Fewer students are benefiting from doing their homework: an eleven-year study

Arnold L. Glass, Mengxue Kang

Research output: Contribution to journalArticlepeer-review

2 Scopus citations


Performance on homework questions was compared with performance on related exam questions querying the same fact or principle, was used to assess the effect of answering online homework questions on subsequent exam performance. A distinctive pattern of performance was found for some students in which superior performance on online homework questions resulted in poorer exam performance. When assessed over an eleven-year period, for 2433 students in 12 different college lecture courses, the percent of students who did not benefit from correctly answering homework questions increased from 14% in 2008 to 55% in 2017. During the most recent two years of the study, when students were asked how they did their homework, students who benefitted from homework reported generating their own answers and students who reported copying the answers from another source did not benefit from homework.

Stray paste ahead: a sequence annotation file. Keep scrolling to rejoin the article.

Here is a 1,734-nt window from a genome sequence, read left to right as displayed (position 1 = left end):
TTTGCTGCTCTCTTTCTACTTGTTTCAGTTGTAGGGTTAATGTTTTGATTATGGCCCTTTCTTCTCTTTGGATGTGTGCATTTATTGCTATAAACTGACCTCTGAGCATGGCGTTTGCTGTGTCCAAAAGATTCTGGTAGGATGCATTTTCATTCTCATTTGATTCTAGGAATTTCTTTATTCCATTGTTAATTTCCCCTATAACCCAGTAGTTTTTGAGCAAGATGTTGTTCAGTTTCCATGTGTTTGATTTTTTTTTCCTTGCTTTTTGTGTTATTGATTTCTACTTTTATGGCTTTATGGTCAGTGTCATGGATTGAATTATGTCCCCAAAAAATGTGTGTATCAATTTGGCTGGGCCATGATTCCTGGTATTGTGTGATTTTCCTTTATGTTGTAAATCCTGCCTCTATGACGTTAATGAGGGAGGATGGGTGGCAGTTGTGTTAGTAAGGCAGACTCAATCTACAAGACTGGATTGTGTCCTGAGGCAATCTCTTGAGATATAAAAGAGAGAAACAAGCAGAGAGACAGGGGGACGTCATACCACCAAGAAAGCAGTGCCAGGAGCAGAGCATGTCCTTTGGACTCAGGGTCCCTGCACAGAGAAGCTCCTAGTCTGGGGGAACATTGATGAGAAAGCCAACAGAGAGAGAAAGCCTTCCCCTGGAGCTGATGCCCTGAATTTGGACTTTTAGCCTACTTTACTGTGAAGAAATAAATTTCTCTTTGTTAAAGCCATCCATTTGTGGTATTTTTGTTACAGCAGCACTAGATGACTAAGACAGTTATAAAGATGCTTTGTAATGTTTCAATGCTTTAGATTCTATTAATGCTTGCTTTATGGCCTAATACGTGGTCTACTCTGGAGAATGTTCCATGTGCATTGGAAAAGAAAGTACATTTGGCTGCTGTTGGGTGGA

Original languageEnglish (US)
Pages (from-to)185-199
Number of pages15
JournalEducational Psychology
Issue number2
StatePublished - 2022

All Science Journal Classification (ASJC) codes

  • Experimental and Cognitive Psychology
  • Education
  • Developmental and Educational Psychology


  • Generation effect
  • long-term memory
  • testing effect


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